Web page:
3. Thank you for breaking some ice on this topic, Quinn. I agree that it’s a vitally important topic to discuss and consider, before, during, and after a work is completed. I absolutely agree that paralyzing fears that thwart new works need to be overcome. We need new works that add great new diversity into the hobby’s vision and make-up.

    When you say that it’s hard but not complicated, though, I want to argue a little. 🙂

    I think it is both hard and complicated—to varying degrees for varying people—because there are a lot of factors, a lot of voices, a lot of ways to be right and to be wrong, all in play in the same issue. I say this as someone who is more worried about this as time goes by, so I’m sort of succumbing to fear when I say this, but I don’t think that makes me inaccurate. I think it means I know the shape of the fear.

    I think it is hard and complicated and essential and necessary to confront and deal with as creators for the sake of combating stagnation in our ideas and for the sake of making our social games as accepting, smart, welcoming, and varied as we can. It is hard and it is worth confronting the hardship, as you said.

    Humility is an important part of accepting any critique and I believe every artist or creator needs to find their balance between confidence and humility. (I struggle at it.) I also think there are a million voices and motives and reasons that can come at a creator, each with a different perspective of how a work “needs to change.” They won’t all be right. Negotiating with a vast and varied audience, navigating critiques, isn’t as simple as just having humility, in my experience. Humility kept me from writing anything that might offend for years; it still slows me down. Humility doesn’t mean rolling over for every critique, right? It means reacting with respect to critics who know more than the artist on the subject. How much humility is enough? How much keeps you from creating at all? It’s a nuanced area that changes from one work to the next, in my experience.

    It is complicated. I think we must accept and celebrate that it’s complicated and prize even more the creators and the creations that embrace the complexity and engage in thoughtful discussion with the audience and work to do good. Saying that it’s simple drives out creators like me who feel like we’re missing something because it looks complicated from here.

    Thanks for the space to explore some of this subject, too. This isn’t something I generally like to talk about on the Internet but love to talk about in person. I need to know more about this.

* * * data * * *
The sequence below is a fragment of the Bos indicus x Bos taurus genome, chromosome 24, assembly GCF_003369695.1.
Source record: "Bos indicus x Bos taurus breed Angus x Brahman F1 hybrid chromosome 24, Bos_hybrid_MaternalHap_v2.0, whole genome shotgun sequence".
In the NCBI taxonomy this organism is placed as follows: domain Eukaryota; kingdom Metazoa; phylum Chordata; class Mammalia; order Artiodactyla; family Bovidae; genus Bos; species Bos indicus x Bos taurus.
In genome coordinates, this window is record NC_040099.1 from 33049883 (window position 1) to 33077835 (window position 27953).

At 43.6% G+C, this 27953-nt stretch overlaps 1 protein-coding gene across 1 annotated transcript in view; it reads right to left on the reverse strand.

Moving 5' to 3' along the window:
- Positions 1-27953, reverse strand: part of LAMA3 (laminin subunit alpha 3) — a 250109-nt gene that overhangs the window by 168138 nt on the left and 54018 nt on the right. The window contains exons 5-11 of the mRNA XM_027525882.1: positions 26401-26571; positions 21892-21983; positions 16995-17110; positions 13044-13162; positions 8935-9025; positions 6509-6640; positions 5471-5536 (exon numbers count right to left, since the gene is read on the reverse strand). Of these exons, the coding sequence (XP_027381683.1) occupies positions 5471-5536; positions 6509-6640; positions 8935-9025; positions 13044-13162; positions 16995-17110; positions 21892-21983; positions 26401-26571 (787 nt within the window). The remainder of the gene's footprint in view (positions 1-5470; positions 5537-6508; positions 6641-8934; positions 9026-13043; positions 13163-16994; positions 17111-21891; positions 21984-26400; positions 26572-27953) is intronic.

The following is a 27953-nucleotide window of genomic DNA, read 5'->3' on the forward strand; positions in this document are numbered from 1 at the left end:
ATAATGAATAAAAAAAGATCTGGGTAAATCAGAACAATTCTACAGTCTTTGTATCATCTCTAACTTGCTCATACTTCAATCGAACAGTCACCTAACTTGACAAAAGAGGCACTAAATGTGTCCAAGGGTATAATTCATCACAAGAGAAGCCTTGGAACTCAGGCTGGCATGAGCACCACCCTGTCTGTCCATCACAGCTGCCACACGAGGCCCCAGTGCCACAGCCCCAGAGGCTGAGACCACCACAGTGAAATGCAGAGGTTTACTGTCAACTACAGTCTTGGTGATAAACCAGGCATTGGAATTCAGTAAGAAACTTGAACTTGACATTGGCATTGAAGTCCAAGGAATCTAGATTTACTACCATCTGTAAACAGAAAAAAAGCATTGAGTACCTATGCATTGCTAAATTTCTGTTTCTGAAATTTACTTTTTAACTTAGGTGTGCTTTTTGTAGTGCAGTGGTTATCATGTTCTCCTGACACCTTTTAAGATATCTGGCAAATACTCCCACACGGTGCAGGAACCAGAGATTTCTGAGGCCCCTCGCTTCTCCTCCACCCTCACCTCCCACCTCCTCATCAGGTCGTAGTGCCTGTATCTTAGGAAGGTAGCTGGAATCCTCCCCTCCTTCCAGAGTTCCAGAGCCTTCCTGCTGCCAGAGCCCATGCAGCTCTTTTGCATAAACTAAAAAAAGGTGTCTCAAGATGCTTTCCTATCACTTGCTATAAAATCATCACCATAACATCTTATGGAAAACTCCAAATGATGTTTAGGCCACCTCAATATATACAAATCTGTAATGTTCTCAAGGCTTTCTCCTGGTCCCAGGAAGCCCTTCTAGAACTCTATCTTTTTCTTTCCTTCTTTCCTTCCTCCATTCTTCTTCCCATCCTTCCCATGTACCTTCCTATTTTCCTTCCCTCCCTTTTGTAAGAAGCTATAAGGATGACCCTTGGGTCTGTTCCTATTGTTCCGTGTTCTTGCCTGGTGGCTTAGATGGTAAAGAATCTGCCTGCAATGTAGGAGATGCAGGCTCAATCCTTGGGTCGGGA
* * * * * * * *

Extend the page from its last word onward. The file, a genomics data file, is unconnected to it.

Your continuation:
4. I should be clear, by the way: When I say “anything that might offend,” I mean even anything that might offend sensibilities that could use some revision. I dwelled in genre adherence rather than trying to expand and redefine genres through more progressive works. I was afraid of anything that might get me negative mail even from people I don’t agree with. A lot of important stuff is off limits to an artist who fears that stuff.

  5. As a (white, male) writer and occasional game designer whose protagonists are rarely white OR male, I found this post, well, liberating. I’ve lived in other cultures, and with the right research I’m pretty comfortable with writing in settings or mindsets that are, say, heavily based on First Nations people, or West Africa, or whatever. I’ve just always worried that I’ll get too comfortable and get it wrong (which you’ve addressed well), or I’ll somehow make it seem like I’m casually appropriating what I like about another culture in order to be fashionable. (And in some markets, it is VERY fashionable. Not all, though. I sent an African-derived pitch to a major gaming magazine last year. “We don’t feel it has the sort of appeal that would reach a majority, or even a significant group of our readers.” They did like one of my pitches, though — one rooted pretty firmly in Eurocentric fantasy.)

    Bottom line? Sometimes I can’t help but say “Who am I to tell that story?” I mean, I was one of the first backers for Farewell to Fear, I’ve been reading this blog and a lot of related ones, and I’ve been writing non-Eurocentric SFF for years, but the feeling still gets to me. It’s not just a race thing or a culture thing — I get the same feeling when I go to write about, say, human trafficking. What right do I have to tell someone else’s story? But those are the things that I want to write about.

    So yeah. This post helped me a good bit. Thanks.

  6. @Milton indeed! In doing something new there is always plenty to be nervous about, but we have to move forward, regardless.

    @Daniel I would love to see Ladies & Stratagems. I think if you’re listening and doing your best to get the perspective of the group you’re working with and not just insert your own, you’re doing fine.

    @Will thanks for posting! We talked about this on twitter, but I want to get this on the blog too. On Humility, I think you need enough to hear the critique, but after that you have to be an artist. You can’t bow to every critique just because, but you have to get out of this mindset that you’ve done a group this great favor just by including them at all so hey, they can’t critique. All too often I’ve witnessed a mindset that forces PoC to just accept what they’re giving without complaint or get nothing at all. It’s a weird version of a white savior complex. Humility is the only answer I have for that. Humility is need even for PoC extending beyond their boundaries culturally as well. You can’t think living in a society where things have been historically and currently stacked makes you the superior human being (though it often provides you with certain insights on the dominant culture). No one’s safe from arrogance. Arrogance to me is the opposite of listening and growth. Arrogance is a large iron door over communication and progress.